Sunday, February 13, 2005

Something ain't right here... UPDATED

Original Post, Feb. 8, 2004:

Last week, an unfortunate transit rider on our local Golden Gate Transit fell out of a window on one of the new model Orion buses.

The bizarre accident occurred about 6:30 a.m. Wednesday at Beach and Polk streets on the 38 line bus. As the bus made a turn, the latch on an emergency exit window at the back of the bus gave way and the man fell out, Golden Gate Transit officials said.
Now, being car-less myself, I ride Golden Gate transit on a daily basis and have spend a lot of time on these Orions, so the following statement caught my attention as wrong:
"The last seat in these buses is up higher than the rest, so a lot of his weight could have pressed against the window," said Mary Currie, transit spokeswoman.
I've sat in those last row seats a lot, and the windows there aren't emergency exits! They are sealed with rubber and aren't going anywhere. The window between those windows and the rear door are emergency exits, and that's probably the window from whence the passenger fell.

My problem with this is that Ms. Currie is the spokesperson for the agency running these buses, and she doesn't even know that the windows by the back bench aren't emergency exits? She did her homework by knowing that the back bench is much higher than the other seats, and I'll credit her for that, but she should have been a bit more careful. Maybe it would be a good idea for GGT to send its management types out every so often to actually ride the system.

UPDATE, Feb. 13, 2004:

I should look before I speak. Really. The window on the right side of the bus, where I usually sit, is indeed sealed as I said. The window on the left side, however, is an emergency exit, though it's an odd one. On every other emergency exit on that model bus, the red handle is at the front of the window. On this last-row-left window, however, the handle is at the rear of the window, right where someone who was sleeping would lean. I don't think that the height of the seat or the man's weight has much to do with this one. My bet is that the man leaned a different way and inadvertently caught the handle and released the latch holding the window in.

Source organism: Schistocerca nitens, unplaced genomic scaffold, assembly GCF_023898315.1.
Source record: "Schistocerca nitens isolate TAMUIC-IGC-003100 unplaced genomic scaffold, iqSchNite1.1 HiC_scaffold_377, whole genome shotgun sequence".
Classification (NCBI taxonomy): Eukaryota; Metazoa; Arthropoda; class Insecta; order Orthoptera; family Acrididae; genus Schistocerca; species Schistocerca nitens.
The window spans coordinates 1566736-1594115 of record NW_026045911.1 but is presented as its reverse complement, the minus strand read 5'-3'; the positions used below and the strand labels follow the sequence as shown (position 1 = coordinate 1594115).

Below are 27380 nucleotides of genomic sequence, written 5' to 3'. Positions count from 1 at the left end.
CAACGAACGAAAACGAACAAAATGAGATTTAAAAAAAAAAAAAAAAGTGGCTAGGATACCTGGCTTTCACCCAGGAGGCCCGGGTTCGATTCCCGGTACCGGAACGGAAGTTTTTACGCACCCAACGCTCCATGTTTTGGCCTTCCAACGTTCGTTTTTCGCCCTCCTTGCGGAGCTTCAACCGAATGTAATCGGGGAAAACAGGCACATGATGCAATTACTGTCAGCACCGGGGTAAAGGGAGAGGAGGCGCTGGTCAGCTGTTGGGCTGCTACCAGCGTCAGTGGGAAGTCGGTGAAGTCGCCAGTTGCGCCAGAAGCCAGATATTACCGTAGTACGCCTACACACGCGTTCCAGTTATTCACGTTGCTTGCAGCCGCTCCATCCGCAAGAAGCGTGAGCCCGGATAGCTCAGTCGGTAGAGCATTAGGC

That said, I still think that the bus company needs to have its management ride the buses more often. Why? Because someone who actually thought like a bus passanger would have spotted the location of that handle and realized that it would have people leaning on it fairly often. Hopefully, having spotted that, they could have asked for the handle to be moved. However, I'm actually expanding my criticism to the engineers at Orion who put the handle in that spot in the first place. They should ride their own buses, or bring in a few regular bus passengers, so they can get an idea of how their designs will perform in the real world. It's theory vs. practice. (A concept you'll hear me talking about A LOT on this blog, by the way.)

TOPIC: Marin